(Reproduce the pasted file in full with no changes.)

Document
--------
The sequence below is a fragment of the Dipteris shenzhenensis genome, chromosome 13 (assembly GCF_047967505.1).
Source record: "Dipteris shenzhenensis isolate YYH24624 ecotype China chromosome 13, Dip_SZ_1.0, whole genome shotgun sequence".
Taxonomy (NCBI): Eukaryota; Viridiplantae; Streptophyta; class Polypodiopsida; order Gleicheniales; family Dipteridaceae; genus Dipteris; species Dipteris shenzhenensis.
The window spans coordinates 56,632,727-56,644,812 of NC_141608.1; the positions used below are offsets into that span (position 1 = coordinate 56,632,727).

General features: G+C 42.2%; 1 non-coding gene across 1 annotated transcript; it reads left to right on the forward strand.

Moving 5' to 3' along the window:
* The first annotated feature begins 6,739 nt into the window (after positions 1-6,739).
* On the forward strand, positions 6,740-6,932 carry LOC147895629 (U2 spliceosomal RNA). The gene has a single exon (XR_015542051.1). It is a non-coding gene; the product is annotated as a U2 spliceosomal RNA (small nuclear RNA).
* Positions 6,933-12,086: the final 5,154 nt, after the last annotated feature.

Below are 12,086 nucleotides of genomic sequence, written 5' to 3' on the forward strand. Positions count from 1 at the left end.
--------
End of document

The sequence below is a fragment of the Dipteris shenzhenensis genome, chromosome 13 (assembly GCF_047967505.1).
Source record: "Dipteris shenzhenensis isolate YYH24624 ecotype China chromosome 13, Dip_SZ_1.0, whole genome shotgun sequence".
Taxonomy (NCBI): Eukaryota; Viridiplantae; Streptophyta; class Polypodiopsida; order Gleicheniales; family Dipteridaceae; genus Dipteris; species Dipteris shenzhenensis.
The window spans coordinates 56,632,727-56,644,812 of NC_141608.1; the positions used below are offsets into that span (position 1 = coordinate 56,632,727).

General features: G+C 42.2%; 1 non-coding gene across 1 annotated transcript; it reads left to right on the forward strand.

Moving 5' to 3' along the window:
* The first annotated feature begins 6,739 nt into the window (after positions 1-6,739).
* On the forward strand, positions 6,740-6,932 carry LOC147895629 (U2 spliceosomal RNA). The gene has a single exon (XR_015542051.1). It is a non-coding gene; the product is annotated as a U2 spliceosomal RNA (small nuclear RNA).
* Positions 6,933-12,086: the final 5,154 nt, after the last annotated feature.

Below are 12,086 nucleotides of genomic sequence, written 5' to 3' on the forward strand. Positions count from 1 at the left end.